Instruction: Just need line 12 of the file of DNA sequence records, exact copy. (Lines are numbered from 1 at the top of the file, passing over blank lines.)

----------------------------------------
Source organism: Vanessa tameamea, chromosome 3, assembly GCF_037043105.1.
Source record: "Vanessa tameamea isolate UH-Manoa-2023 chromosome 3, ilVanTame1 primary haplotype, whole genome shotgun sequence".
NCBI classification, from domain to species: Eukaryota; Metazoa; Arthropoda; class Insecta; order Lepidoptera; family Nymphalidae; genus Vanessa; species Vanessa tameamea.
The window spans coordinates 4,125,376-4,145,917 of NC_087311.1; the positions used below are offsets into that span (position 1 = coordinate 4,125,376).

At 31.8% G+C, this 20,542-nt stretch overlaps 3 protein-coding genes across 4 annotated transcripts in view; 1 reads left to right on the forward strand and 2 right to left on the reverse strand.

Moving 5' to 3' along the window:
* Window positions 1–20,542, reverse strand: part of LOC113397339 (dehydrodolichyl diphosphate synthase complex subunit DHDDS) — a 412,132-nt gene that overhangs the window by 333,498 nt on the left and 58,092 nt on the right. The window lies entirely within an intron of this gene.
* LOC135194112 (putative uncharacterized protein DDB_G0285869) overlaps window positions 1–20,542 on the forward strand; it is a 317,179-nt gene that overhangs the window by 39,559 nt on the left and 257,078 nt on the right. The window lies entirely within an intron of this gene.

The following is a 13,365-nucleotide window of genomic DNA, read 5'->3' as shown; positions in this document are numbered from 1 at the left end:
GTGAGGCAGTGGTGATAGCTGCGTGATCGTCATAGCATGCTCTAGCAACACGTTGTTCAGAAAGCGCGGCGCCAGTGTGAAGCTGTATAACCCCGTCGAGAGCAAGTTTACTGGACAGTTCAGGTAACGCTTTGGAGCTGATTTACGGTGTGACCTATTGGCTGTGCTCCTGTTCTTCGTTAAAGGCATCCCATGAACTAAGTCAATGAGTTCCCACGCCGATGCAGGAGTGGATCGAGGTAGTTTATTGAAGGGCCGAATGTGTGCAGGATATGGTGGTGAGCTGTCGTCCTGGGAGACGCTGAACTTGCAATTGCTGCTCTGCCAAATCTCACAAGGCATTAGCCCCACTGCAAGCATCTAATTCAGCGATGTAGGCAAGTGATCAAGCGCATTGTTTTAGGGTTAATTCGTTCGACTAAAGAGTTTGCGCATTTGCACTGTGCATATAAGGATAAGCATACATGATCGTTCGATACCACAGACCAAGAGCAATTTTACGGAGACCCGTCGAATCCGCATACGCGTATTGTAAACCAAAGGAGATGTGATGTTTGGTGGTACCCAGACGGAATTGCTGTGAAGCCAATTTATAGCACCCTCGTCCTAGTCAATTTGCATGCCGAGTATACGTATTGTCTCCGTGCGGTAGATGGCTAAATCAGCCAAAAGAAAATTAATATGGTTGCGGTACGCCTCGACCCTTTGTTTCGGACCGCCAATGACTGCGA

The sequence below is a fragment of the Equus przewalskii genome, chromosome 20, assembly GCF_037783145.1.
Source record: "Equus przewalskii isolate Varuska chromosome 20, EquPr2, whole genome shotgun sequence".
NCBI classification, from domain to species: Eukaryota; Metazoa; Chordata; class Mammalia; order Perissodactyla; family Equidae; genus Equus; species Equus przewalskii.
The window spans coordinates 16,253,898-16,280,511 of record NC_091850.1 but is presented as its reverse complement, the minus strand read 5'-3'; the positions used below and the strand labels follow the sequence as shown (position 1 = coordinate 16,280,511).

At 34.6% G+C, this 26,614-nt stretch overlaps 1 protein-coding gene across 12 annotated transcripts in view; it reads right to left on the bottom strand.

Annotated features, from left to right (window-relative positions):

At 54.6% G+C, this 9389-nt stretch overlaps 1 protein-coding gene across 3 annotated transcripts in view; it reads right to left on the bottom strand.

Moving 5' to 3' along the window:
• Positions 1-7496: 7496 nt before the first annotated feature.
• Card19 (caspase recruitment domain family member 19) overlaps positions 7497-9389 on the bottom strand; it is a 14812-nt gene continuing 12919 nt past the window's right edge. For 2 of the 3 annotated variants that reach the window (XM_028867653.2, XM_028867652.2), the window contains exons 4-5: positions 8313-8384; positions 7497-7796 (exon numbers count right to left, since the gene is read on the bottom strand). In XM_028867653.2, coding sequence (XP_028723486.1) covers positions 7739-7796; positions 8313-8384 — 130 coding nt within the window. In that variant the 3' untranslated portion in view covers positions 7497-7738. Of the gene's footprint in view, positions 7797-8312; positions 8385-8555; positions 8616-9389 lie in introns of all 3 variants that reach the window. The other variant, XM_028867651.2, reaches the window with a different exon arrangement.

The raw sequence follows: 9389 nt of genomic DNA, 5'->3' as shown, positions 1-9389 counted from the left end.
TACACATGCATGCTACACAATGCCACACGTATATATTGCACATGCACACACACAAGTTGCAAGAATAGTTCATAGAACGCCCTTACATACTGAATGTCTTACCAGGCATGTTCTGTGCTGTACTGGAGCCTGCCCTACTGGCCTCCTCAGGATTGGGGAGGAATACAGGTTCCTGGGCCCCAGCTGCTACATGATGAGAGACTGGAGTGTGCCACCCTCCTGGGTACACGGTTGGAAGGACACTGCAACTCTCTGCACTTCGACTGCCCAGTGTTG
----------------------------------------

Source record: "Equus przewalskii isolate Varuska chromosome 20, EquPr2, whole genome shotgun sequence".